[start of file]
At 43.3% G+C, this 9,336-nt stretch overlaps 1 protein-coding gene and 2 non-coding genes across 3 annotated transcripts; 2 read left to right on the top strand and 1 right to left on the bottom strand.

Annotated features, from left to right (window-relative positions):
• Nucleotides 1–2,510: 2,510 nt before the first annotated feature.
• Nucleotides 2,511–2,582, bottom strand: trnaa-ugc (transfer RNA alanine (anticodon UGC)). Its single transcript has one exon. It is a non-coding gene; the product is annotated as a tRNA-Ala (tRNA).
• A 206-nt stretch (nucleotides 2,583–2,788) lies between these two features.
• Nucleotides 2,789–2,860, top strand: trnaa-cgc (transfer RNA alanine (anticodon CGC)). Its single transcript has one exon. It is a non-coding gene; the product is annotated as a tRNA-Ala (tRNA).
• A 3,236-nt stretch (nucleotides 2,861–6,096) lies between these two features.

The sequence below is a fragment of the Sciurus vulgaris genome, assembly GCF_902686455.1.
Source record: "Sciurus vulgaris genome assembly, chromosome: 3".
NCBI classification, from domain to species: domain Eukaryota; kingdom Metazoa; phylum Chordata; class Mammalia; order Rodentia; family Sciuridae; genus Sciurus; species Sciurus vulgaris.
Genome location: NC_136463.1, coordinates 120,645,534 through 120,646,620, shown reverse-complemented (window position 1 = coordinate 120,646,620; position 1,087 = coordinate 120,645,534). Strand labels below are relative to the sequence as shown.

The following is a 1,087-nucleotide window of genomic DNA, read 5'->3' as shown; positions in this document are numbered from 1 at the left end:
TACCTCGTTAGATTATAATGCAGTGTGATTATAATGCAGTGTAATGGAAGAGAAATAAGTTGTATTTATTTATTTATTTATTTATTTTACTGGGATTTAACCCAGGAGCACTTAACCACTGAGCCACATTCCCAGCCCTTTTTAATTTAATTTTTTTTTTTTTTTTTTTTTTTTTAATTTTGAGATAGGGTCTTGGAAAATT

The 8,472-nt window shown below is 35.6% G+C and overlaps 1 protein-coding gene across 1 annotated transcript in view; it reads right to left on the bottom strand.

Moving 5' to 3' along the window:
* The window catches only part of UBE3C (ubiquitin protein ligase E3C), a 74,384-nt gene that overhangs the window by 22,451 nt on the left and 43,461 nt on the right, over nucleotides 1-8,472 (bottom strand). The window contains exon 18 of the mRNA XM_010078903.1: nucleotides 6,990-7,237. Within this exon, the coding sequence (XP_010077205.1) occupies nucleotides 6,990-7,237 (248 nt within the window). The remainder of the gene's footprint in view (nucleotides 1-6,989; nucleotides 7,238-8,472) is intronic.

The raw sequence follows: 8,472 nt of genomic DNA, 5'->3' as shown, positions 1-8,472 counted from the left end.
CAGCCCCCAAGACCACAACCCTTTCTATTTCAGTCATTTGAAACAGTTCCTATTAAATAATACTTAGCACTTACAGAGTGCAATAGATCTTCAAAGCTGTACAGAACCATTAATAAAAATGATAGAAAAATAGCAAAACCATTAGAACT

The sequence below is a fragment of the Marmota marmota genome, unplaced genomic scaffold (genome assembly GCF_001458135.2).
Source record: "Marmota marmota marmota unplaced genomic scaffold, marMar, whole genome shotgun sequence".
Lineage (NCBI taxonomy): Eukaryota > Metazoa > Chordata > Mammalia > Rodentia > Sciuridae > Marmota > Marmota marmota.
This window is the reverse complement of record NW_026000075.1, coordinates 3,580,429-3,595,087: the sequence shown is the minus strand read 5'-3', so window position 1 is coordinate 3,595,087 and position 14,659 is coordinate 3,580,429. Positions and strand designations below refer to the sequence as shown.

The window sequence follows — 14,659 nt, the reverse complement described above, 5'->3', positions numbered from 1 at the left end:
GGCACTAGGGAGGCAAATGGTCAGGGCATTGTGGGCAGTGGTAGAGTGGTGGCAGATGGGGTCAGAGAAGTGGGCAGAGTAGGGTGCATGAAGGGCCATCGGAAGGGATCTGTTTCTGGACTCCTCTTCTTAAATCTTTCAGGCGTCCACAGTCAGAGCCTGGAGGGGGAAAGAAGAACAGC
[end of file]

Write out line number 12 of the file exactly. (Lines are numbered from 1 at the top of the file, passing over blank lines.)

The following is a 1,087-nucleotide window of genomic DNA, read 5'->3' as shown; positions in this document are numbered from 1 at the left end: